From One Child To Another

Poems by Daniel Kolos

 

Published by George A. Vanderburgh

The Battered Silicon Dispatch Box TM

P.O. Box 204

Shelburne, Ontario.

LON 1SO

 

An 84 page book of poetry

Cover design by Rhonda Iadinardi, Rocks, Paper ‘n Scissors

 

Reviewed by Katherine L. Gordon,

Author, editor, publisher, literary reviewer,

Resident Columnist for Ancient Heart Magazine, Bristol England.

 

 

The warmth of this beguiling book is exemplified by the fetching cover:

Daniel Kolos’ rich-with-experience smile, his young son fresh, eager and happy in the exchange.  They have much to share, one to learn and one to re-learn, as Daniel has obviously done, the joyous beauty inherent in every experience.

 

From One Child To Another conjures the bright-eyed wonder we used to greet the world with. It is very near the surface in many a guarded moment.

The style and language are richly varied and satisfying, as are the subjects,

ranging from luscious fruit to quixotic Faludy.

 

The four parts of the book address the growing into experience, the appreciation for great friends and mentors who shape us, emotions both fierce and frivolous that play with all of us: “love leads our hearts to leap over logic.”

 

That Daniel can draw joy and humorous acceptance of the tensest times in every life, is a tribute to his warm and wise nature. The reader will fall in love with his eclectic friendships, great icons of literature, who actually paved his path. They are equally flawed and wonderful. Daniel exposes them with all their human failings and glories so that we come to love them as did Daniel: “so that their illusions could unravel.”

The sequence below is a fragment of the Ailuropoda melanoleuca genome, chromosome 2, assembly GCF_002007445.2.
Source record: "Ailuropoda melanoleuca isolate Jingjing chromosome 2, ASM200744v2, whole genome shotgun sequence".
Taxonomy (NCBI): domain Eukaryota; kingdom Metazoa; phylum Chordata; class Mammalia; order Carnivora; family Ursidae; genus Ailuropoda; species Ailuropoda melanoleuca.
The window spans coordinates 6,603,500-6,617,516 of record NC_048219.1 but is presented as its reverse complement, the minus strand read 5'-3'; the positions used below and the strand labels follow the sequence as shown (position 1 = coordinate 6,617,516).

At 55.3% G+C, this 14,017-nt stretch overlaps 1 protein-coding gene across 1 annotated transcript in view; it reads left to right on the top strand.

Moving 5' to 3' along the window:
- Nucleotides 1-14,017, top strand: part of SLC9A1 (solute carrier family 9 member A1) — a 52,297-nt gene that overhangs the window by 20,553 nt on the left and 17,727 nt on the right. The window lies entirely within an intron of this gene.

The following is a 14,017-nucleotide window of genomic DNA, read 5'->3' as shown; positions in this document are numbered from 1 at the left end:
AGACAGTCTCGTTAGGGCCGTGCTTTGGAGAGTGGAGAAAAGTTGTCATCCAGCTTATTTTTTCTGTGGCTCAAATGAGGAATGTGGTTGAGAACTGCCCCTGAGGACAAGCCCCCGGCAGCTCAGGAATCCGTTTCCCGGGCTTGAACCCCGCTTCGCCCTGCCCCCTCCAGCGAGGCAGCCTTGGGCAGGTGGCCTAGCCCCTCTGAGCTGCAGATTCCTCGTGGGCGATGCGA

Daniel Kolos is an Egyptologist, an exciting background for a poet. The link from ancient art and literature to the symbols of the present is significantly drawn:  “The ancient Egyptians wrote letters to their dead,” versified so poignantly in his letter to Gwendolyn MacEwen. 

 

You can intuit that Daniel’s insight is multi-dimensional on the Mother Earth he reveres: “Those shadows seemed to shimmer/then took shape and I saw angels, faeries and devas dance on the front lawn.”

 

Good Girl, Bad Boys! And Mating Dance, cleverly placed side by side, are examples of foolish human cultural restraints and baseless judgementalism, while animals cavort in natural, appointed delight of bodies and fertility—the raison d’etre of the world. They provoke much thought on the contrived conditions of so much of society, bringing to mind Dylan Thomas’ Ode to a Faun.  As Daniel teaches us: “a soft bed and bad habits are no match for Nature: the winter sunrise wins.” And “where sacredness oozes from the earth.”  A firm grounding in reverence for nature and warm respect for his peers are assets to this fine poet.

 

Daniel’s poem Immigrant is also part of his experience. Wherever we come from we can appreciate the spirit and body nurture of compassionate Canada.

 

There is a naughty side, delightfully human, to be found in this One Child To Another exposition:  Venerable Bede, Corridors of Power, I Thot.  There is as well a sincere understanding of frailty and brevity that still enhance our education in this life.

 

The lesson in this wonderfully warm little book is: “as for my mind, I carry it with me as a playmate.”  Lines to remember for all our days and nights.

 

Katherine L. Gordon,

Playful April,  2007.